Vanishing Act for Water Waves

Physics 16, 196
Cavities at the sides of a water channel can cause waves to be completely absorbed, suggesting new techniques for protecting coastlines.
L.-P. Euvé et al. [1]
Goodbye wave. This conceptual view shows a waveguide directing water waves to pass by two cavities. These cavities, for a particular choice of dimensions, can generate secondary waves that entirely cancel the reflected and transmitted waves, demonstrating perfect absorption (see image below).

If waves of water, light, or sound were to impinge upon a hypothetical object called a perfect absorber, they would be neither reflected nor transmitted; they would simply vanish. Researchers have now demonstrated perfect absorption using ordinary water waves traveling down a narrow channel [1]. The waves are canceled out by their own reflections from cavities built into the side of the channel. With further development, the researchers believe that the effect could be used to reduce erosion or protect sensitive structures by using an array of elements deployed near coastlines.

“We were motivated by the need to control or absorb waves in rivers or to protect coastlines,” says mathematical physicist Agnes Maurel of ESPCI Paris. “Completely absorbing wave energy is even better than redirecting it, and you can also imagine perhaps harvesting such energy.”

But achieving perfect absorption isn’t easy. Over the past few years, researchers working with waves of light or sound have demonstrated something very close to perfect absorption. But no one has created a perfect absorber for water waves.

Maurel and colleagues were inspired to try a new approach based on their own recent mathematical work, which showed that perfect absorption might be achieved by engineering a particular type of resonant structure with which incoming water waves would interact [2]. This work showed that for waves traveling down a straight channel, these structures, when excited by a passing wave, would radiate secondary waves that would perfectly cancel the waves going both forward and backward.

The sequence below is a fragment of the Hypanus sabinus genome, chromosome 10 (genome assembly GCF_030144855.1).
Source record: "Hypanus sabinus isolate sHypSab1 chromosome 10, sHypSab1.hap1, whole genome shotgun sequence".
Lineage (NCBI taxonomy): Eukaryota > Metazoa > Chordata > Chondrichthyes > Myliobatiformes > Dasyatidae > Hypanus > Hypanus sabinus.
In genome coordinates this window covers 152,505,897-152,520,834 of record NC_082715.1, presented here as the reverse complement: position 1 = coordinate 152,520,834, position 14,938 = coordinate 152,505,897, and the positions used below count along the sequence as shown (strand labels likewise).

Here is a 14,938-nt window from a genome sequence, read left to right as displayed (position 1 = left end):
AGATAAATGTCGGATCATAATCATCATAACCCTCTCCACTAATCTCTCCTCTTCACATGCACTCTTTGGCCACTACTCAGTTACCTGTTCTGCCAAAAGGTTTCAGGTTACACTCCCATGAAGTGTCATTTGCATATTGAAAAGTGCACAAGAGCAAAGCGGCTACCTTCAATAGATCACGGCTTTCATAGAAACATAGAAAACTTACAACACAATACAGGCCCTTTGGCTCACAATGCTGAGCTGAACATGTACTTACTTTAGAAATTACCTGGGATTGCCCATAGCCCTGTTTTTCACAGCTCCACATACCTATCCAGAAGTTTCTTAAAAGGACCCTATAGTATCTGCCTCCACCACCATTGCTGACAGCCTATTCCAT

L.-P. Euvé et al. [1]
Without a trace. In this image from the experiments, the waves arriving from the left disappear when reaching the pair of cavities.

To demonstrate this theory in practice, Maurel and her colleagues followed a two-stage procedure: first they analyzed how cavities can produce zero transmission at particular frequencies, and then they fine tuned that setup to produce zero reflection at those same frequencies. They considered a water channel 1.4 m long, 6 cm wide, and 5 cm deep. In preliminary calculations starting from the equations for an ideal fluid—one having no energy losses due to friction—they showed that two small cavities built into the side of the channel could act as the required resonant chambers. These calculations assumed that the two cavities were of identical size, extending away from the channel wall by 4 cm and extending along the channel for 3 cm. For waves in the frequency range that the team studied, these calculations predicted zero transmission at 2.7 and 3.3 Hz.

The team then tested these predictions with water waves in the lab. In close correspondence with the predictions, the researchers found two dips in the transmission-vs-frequency curve—the first very nearly going to zero and the second dipping to about 40%. The discrepancies with theory, the researchers say, reflect the friction losses in the fluid and the approximations employed in the analysis.

This arrangement didn’t produce perfect absorption at either frequency because reflection was significant. But the researchers found that by distorting the two cavities, making one extend slightly farther away from the channel wall than the other, they could achieve perfect absorption—zero transmission and reflection—at 2.9 Hz. Doing so required some trial-and-error adjustment of the precise cavity asymmetry in order to coax the zeros in transmission and reflection to appear at precisely the same frequency.

Maurel and colleagues hope to develop this idea for use in a practical system to protect coastlines from erosion. “The mechanism we have demonstrated for guided waves can be extended into a kind of protective belt in the sea,” she says.

“This is an important paper,” says Sébastien Guenneau of Imperial College London, an expert in wave propagation in a wide range of applications. “The two closely spaced water cavities talk to each other and act like pistons in a motor engine” because their water levels tend to oscillate exactly out of phase. He foresees applications such as “new types of dykes that could contain water with reduced risk of overtopping.” And he says that the resonant structures might also be used to harvest ocean wave energy.

–Mark Buchanan

Mark Buchanan is a freelance science writer who splits his time between Abergavenny, UK, and Notre Dame de Courson, France.


  1. L.-P. Euvé et al., “Perfect resonant absorption of guided water waves by Autler-Townes splitting,” Phys. Rev. Lett. 131, 204002 (2023).
  2. R. Porter et al., “Modeling Autler-Townes splitting and acoustically induced transparency in a waveguide loaded with resonant channels,” Phys. Rev. B 105, 134301 (2022).

Subject Areas

Fluid Dynamics

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